The effectiveness of GnRHa with and without ‘add-back’ therapy in treating premenstrual syndrome: a meta analysis
Article first published online: 17 MAY 2004
BJOG: An International Journal of Obstetrics & Gynaecology
Volume 111, Issue 6, pages 585–593, June 2004
How to Cite
Wyatt, K. M., Dimmock, P. W., Ismail, K. M.K., Jones, P. W. and O'Brien, P.M. S. (2004), The effectiveness of GnRHa with and without ‘add-back’ therapy in treating premenstrual syndrome: a meta analysis. BJOG: An International Journal of Obstetrics & Gynaecology, 111: 585–593. doi: 10.1111/j.1471-0528.2004.00135.x
- Issue published online: 17 MAY 2004
- Article first published online: 17 MAY 2004
Objective To determine the effectiveness of gonadotrophin-releasing hormone analogues (GnRHa) with and without hormonal add-back therapy in the management of premenstrual syndrome.
Design Randomised controlled trials were identified by searching multiple databases.
Setting Exeter and North Devon Research and Development Support Unit and Keele University Academic Unit of Obstetrics and Gynaecology.
Population Women with pre-diagnosed premenstrual syndrome and/or premenstrual dysphoric disorder.
Methods A meta-analysis of published randomised placebo-controlled trials assessing the use of GnRHa in the management of premenstrual syndrome. The standardised mean difference for each individual study and subsequently an overall standardised mean difference were calculated after demonstrating the consistency or homogeneity of the study results.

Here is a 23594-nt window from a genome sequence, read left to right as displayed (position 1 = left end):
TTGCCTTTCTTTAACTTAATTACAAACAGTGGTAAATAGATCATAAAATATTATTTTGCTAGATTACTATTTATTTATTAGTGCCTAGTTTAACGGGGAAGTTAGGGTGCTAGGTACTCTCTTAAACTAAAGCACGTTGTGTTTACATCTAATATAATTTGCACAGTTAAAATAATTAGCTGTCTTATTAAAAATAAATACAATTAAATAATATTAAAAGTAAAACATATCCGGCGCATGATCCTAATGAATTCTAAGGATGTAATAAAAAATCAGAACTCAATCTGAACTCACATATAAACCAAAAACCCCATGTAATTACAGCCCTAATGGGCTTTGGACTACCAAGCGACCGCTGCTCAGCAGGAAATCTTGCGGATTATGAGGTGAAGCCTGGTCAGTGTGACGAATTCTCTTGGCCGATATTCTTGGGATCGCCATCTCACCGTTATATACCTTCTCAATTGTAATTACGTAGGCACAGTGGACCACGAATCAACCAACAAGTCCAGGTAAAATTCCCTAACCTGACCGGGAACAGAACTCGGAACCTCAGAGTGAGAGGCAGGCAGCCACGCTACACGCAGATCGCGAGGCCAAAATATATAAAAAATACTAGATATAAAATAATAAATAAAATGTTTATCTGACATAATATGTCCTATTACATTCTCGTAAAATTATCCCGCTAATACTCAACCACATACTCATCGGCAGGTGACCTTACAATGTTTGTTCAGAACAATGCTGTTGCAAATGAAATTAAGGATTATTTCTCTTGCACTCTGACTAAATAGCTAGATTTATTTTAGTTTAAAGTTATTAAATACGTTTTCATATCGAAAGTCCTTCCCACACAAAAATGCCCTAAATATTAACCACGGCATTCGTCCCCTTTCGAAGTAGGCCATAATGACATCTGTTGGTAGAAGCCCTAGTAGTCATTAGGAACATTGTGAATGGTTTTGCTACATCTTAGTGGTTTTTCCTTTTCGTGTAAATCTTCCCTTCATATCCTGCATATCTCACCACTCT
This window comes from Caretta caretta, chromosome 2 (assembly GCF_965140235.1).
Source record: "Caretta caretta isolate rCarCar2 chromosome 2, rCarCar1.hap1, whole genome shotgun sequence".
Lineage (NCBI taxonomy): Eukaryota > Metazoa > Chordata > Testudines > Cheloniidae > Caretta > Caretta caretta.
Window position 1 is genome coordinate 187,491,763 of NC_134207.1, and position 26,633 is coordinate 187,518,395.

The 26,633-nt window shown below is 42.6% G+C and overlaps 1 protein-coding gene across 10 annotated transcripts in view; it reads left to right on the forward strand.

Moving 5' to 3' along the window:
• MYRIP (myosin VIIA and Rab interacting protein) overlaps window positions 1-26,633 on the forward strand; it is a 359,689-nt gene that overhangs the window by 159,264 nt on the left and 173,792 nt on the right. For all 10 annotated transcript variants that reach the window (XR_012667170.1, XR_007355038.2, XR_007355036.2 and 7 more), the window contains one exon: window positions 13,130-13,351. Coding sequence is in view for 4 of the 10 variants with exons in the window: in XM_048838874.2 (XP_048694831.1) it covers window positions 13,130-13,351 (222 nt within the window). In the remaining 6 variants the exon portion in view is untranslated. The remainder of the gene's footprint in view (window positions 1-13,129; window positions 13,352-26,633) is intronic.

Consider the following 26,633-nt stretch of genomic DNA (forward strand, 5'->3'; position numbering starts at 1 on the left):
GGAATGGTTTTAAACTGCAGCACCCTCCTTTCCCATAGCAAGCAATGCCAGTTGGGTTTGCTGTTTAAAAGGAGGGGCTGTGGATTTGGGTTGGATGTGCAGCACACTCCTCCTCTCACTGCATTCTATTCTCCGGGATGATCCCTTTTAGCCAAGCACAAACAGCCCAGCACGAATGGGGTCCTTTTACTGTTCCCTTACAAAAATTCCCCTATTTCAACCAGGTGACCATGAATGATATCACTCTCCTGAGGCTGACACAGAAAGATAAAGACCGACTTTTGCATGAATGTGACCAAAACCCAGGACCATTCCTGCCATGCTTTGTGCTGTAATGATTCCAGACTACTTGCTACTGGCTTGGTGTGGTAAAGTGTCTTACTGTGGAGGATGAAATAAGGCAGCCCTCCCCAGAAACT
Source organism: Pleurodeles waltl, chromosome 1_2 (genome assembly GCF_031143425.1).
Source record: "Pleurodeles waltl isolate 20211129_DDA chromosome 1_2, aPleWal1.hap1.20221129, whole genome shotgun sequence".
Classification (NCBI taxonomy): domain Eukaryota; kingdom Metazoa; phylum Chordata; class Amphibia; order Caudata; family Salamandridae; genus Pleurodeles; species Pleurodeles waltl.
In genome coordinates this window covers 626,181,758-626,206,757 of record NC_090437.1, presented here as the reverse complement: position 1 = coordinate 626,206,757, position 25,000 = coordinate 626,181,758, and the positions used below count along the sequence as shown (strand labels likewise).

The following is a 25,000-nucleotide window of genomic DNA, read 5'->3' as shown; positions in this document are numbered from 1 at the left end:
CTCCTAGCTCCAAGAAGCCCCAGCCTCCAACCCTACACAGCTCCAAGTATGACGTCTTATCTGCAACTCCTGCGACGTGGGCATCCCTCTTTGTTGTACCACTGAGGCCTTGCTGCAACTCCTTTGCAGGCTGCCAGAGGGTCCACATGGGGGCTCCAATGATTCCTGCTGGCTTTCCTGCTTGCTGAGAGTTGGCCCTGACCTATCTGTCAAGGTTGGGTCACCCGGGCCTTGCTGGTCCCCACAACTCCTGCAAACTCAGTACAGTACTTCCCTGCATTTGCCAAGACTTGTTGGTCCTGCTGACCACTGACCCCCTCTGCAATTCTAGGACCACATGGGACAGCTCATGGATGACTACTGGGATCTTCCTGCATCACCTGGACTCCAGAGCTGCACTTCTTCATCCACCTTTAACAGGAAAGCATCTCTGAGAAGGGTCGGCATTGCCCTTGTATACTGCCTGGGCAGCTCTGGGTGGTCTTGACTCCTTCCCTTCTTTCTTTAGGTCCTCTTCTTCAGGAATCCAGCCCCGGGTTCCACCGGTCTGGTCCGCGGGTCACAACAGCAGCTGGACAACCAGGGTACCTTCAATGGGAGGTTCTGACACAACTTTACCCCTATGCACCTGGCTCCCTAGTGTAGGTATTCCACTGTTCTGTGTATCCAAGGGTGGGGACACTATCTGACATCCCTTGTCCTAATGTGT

Main outcome measures Overall improvement in premenstrual symptomatology and effectiveness of GnRHa with additional hormonal add-back therapy were the main outcome measures assessed in this analysis. A secondary analysis was performed to assess the effectiveness of GnRHa in treating physical and emotional symptoms.
Results Overall standardised mean difference for all trials that assessed the efficacy of GnRHa was −1.19 (95% confidence interval [CI] −1.88 to −0.51). The equivalent odds ratio was 8.66 (95% CI 2.52 to 30.26) in favour of GnRHa. GnRHa were more efficacious for physical than behavioural symptoms, although the difference was not statistically significant. The addition of hormonal add-back therapy to GnRHa did not appear to reduce the efficacy of GnRHa alone; standardised mean difference 0.12 (95% CI −0.35 to 0.58).
Conclusions GnRHa appear to be an effective treatment in the management of premenstrual syndrome. The addition of hormonal add-back therapy to reduce side effects does not reduce efficacy.